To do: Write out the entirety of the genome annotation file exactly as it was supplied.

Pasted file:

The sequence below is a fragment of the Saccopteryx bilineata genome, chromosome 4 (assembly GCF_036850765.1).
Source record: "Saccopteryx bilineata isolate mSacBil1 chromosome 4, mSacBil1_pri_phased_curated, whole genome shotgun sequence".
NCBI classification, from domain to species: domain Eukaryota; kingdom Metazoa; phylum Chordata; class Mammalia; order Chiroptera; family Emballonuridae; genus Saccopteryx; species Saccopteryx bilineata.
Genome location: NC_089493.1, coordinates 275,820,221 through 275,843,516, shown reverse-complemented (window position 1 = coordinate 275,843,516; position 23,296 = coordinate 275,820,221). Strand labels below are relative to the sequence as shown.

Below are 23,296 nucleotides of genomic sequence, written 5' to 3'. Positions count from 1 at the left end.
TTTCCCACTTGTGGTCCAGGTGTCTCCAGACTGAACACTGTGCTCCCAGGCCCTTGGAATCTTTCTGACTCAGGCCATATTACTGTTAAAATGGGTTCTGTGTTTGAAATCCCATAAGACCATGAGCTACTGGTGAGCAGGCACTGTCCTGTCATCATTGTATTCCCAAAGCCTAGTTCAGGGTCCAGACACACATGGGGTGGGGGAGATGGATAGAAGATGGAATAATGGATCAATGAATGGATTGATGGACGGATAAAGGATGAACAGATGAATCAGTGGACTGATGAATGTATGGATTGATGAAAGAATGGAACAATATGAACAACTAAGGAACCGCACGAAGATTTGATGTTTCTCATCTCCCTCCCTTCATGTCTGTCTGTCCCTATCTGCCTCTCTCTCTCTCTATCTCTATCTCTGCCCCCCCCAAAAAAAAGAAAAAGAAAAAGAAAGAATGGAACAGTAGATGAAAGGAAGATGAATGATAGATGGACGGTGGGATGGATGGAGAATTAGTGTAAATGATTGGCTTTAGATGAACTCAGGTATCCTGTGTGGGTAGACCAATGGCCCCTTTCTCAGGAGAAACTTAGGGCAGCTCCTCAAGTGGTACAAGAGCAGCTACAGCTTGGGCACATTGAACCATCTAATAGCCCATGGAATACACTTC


The sequence below is a fragment of the Saccopteryx bilineata genome, chromosome 4 (assembly GCF_036850765.1).
Source record: "Saccopteryx bilineata isolate mSacBil1 chromosome 4, mSacBil1_pri_phased_curated, whole genome shotgun sequence".
NCBI classification, from domain to species: domain Eukaryota; kingdom Metazoa; phylum Chordata; class Mammalia; order Chiroptera; family Emballonuridae; genus Saccopteryx; species Saccopteryx bilineata.
Genome location: NC_089493.1, coordinates 275,820,221 through 275,843,516, shown reverse-complemented (window position 1 = coordinate 275,843,516; position 23,296 = coordinate 275,820,221). Strand labels below are relative to the sequence as shown.

Below are 23,296 nucleotides of genomic sequence, written 5' to 3'. Positions count from 1 at the left end.
TTTCCCACTTGTGGTCCAGGTGTCTCCAGACTGAACACTGTGCTCCCAGGCCCTTGGAATCTTTCTGACTCAGGCCATATTACTGTTAAAATGGGTTCTGTGTTTGAAATCCCATAAGACCATGAGCTACTGGTGAGCAGGCACTGTCCTGTCATCATTGTATTCCCAAAGCCTAGTTCAGGGTCCAGACACACATGGGGTGGGGGAGATGGATAGAAGATGGAATAATGGATCAATGAATGGATTGATGGACGGATAAAGGATGAACAGATGAATCAGTGGACTGATGAATGTATGGATTGATGAAAGAATGGAACAATATGAACAACTAAGGAACCGCACGAAGATTTGATGTTTCTCATCTCCCTCCCTTCATGTCTGTCTGTCCCTATCTGCCTCTCTCTCTCTCTATCTCTATCTCTGCCCCCCCCAAAAAAAAGAAAAAGAAAAAGAAAGAATGGAACAGTAGATGAAAGGAAGATGAATGATAGATGGACGGTGGGATGGATGGAGAATTAGTGTAAATGATTGGCTTTAGATGAACTCAGGTATCCTGTGTGGGTAGACCAATGGCCCCTTTCTCAGGAGAAACTTAGGGCAGCTCCTCAAGTGGTACAAGAGCAGCTACAGCTTGGGCACATTGAACCATCTAATAGCCCATGGAATACACTTC